How the Communal Land Rights Bill undermines democracy
The Communal Land Rights Bill is fundamentally flawed. It will undermine rather than strengthen the land rights of the 15 million people who live in the former Bantustans.
The most controversial aspect of the bill is that it imposes Traditional Councils as the administrators of land rights in communal areas. Traditional councils made their first appearance in the bill in October 2003. Previous versions of the bill had provided for elected land administration committees, and limited the ex-officio participation of traditional leaders in land administration to 25 percent.
The public hearings on the bill were held only 3 weeks after this controversial new provision made its first appearance. Despite the inadequate notice and lack of prior consultation, there was an outcry against the bill. Numerous rural community groups and rural NGOs, the Human Rights Commission, the Commission for Gender Equality, the Legal Resources Centre, the South African Council of Churches, COSATU, the National Land Committee, and the Programme for Land and Agrarian Studies all called for the bill to be withdrawn The only support it received was from traditional leaders and their organisations.
There are some areas where traditional leaders enjoy popular support. There are also many areas where their authority is hotly contested. In some areas, other structures have effectively ousted them. The Bill imposes traditional councils across the board – irrespective of whether they enjoy support. Control over land will give traditional leaders a source of entrenched power, which will guarantee them a perpetual place in the political landscape irrespective of what people on the ground want.
At the public hearings, rural communities strenuously opposed the bill because it will entrench the widespread problem of traditional leaders selling communal land for profit. They also raised concerns about human rights abuses by traditional leaders. They said they did not want their land rights to be subject to their status as tribal subjects: they want the same independent and equal land rights as other South Africans.
Rural women’s groups said that the bill would entrench patriarchal power relations and bolster the status of customary law, which currently discriminates against women. They gave examples of traditional leaders refusing to allocate land to women, of widows being thrown out of their homes on the death of their husbands, and of divorced women being chased away with nothing. They argued passionately that the bill would reverse hard won victories by rural women against old structures and old ways.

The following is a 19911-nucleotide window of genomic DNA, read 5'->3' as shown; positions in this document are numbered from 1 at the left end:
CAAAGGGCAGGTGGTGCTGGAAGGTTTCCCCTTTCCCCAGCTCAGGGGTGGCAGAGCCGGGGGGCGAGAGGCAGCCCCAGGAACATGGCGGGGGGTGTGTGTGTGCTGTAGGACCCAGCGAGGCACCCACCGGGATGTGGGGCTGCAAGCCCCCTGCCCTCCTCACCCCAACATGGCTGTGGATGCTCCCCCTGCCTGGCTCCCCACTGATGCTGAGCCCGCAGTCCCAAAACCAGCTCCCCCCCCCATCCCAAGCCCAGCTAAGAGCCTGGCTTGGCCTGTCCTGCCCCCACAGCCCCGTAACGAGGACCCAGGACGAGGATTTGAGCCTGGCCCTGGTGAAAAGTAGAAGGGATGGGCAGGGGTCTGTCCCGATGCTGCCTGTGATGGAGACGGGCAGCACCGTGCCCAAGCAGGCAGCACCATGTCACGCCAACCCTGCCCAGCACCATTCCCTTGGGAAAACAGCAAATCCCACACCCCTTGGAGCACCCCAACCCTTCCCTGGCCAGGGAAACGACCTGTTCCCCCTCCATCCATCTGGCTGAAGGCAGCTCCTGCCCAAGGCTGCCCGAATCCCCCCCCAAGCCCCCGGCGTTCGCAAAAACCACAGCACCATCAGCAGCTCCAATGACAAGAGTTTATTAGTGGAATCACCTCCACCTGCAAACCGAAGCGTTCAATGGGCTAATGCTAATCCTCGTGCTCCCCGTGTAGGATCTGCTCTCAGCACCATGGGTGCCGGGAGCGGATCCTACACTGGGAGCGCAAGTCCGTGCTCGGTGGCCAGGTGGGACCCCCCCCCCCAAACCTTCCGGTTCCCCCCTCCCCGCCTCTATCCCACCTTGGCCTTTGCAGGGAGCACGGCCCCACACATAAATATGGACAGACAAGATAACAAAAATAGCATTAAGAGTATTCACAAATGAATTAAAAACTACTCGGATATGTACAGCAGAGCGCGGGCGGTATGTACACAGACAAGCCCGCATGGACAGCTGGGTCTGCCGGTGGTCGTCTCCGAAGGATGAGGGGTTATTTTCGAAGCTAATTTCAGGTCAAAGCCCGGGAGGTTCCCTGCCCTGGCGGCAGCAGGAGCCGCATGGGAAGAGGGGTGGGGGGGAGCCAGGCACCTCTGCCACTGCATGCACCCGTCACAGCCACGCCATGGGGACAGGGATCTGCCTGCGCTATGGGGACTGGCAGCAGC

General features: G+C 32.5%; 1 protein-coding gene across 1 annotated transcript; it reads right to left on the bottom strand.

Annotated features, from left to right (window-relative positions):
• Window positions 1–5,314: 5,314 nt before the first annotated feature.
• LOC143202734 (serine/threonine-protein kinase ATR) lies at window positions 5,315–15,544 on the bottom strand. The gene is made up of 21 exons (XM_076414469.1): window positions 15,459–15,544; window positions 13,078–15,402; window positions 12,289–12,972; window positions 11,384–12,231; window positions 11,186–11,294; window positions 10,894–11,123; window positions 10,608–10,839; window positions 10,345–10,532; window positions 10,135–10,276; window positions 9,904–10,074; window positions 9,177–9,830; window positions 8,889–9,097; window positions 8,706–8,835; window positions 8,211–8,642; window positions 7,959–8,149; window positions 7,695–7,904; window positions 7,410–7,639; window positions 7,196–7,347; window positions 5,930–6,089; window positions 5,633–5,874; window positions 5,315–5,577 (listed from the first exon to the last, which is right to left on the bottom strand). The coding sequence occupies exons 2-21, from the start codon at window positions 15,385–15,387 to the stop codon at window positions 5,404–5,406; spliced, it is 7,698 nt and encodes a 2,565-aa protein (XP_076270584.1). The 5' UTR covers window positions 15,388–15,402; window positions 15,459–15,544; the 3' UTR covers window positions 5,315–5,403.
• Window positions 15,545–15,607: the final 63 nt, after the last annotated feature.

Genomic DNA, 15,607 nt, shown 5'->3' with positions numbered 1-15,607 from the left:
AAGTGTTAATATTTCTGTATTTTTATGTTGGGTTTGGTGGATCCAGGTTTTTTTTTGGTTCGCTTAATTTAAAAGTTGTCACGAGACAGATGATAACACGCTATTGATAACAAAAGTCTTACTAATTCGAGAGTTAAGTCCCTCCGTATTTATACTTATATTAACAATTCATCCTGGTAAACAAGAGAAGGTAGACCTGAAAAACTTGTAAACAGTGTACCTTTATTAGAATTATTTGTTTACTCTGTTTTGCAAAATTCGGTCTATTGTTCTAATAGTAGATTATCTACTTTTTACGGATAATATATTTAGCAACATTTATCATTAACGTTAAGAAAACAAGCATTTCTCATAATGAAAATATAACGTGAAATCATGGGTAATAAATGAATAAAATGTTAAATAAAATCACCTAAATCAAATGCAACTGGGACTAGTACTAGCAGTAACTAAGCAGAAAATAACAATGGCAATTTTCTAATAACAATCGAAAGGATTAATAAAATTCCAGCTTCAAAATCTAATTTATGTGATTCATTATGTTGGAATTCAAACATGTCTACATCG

In response to the strong women’s lobby against the bill, amendments were made to assert equal land rights for women. However there is a problem enforcing such provisions. Very few rural women are able to take cases to court. Existing equality provisions have had very limited real impact on the lives of rural women.
The thing that does impact directly on rural women’s daily lives is power relations - not just in the sense of power over land (and therefore over the lives of the people who live on the land), but also power in terms of a message about whose side the government is on. That message sets the parameters for local power relations. The most passionate inputs by women at the hearings were that the bill heralds the government’s intention to betray them and support their oppressors instead.
Are all traditional leaders oppressors of women and human rights? No. Is oppression of women an intrinsic feature of customary law? No. Examples exist of both traditional institutions and customary law adapting to accommodate and respect the rights of women. Is it better to “develop” customary law, or simply replace it with (Western) common law? We are an African country, and it surely must be better to develop and adapt our indigenous laws and values, than simply to replace them with Western imports.
Many of the people who oppose the bill also believe this. They are in favour of indigenous land rights. They want to build, not destroy, indigenous culture and cultural institutions.
However, far from enhancing the legitimacy of these institutions, the bill would be their death knell. Like apartheid law, it cuts the nexus that keeps traditional leaders responsive to their “subjects”. Instead it bolsters them with state power. Power over land provides power over the lives of the people who live on the land. Control over land administration provides traditional leaders with a guaranteed power and resource base, regardless of whether their “subjects” support them or not. Some traditional leaders will no doubt resist the temptation to abuse this power, but those who do succumb are there for life.
There is a proverb in most South African languages which says: Inkosi yinkosi ngabantu. An inkosi’s power derives from the support of his or her people. This is at the heart of the legitimacy of indigenous institutions. The bill subverts it. Traditional leaders will derive their power not from the freely given support of their people, but from their control over people’s land.
Why is it necessary for the law to impose these structures, if they already enjoy support? If the government is confident that rural people would choose Traditional Councils to administer their land rights, why not put this to the test and provide freedom of choice?
The Communal Land Rights Bill is not just about land rights. It is about whether 15 million people are primarily South African citizens, or tribal subjects. It is also about whether political parties care about rural people and rural poverty, except as fodder for pre-election deals amongst themselves.
Aninka Claassens works as a consultant in the land sector